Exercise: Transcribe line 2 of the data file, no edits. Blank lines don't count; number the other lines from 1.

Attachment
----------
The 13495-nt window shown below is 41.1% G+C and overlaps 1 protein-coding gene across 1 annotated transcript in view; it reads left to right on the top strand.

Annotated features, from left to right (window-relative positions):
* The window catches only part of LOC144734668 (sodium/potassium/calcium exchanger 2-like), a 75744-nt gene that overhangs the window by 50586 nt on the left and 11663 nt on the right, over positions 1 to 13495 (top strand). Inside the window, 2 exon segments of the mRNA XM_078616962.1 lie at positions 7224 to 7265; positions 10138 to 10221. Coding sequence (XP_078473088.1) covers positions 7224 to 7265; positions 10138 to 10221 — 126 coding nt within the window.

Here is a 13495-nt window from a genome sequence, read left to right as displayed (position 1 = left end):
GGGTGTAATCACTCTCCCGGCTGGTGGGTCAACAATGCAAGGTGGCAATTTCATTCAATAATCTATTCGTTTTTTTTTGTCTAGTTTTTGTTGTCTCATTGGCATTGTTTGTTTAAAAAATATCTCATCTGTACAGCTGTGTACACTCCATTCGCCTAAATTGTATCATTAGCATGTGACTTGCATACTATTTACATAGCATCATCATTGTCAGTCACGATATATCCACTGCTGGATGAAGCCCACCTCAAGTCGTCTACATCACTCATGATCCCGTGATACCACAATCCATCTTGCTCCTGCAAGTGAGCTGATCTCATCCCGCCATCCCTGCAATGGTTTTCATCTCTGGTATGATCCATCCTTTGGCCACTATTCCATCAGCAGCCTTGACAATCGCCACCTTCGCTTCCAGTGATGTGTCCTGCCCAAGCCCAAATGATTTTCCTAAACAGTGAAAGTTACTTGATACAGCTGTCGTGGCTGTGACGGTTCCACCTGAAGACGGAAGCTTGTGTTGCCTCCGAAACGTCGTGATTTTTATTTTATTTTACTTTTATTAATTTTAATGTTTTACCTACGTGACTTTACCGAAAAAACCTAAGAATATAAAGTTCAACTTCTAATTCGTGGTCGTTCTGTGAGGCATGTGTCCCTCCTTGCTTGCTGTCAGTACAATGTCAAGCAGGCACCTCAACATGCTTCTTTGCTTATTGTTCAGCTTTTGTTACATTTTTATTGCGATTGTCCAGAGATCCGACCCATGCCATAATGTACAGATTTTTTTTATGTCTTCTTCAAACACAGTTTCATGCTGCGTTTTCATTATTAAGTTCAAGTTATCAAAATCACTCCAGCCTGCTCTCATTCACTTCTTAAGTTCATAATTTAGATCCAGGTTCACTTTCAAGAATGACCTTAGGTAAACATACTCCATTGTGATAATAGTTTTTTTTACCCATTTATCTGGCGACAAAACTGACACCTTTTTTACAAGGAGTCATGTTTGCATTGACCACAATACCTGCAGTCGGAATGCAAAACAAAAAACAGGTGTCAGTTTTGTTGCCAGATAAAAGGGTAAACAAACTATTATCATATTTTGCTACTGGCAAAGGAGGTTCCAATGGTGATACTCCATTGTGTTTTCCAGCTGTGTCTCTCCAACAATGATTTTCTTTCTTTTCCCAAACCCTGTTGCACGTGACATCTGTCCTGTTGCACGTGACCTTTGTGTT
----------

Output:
Annotated features, from left to right (window-relative positions):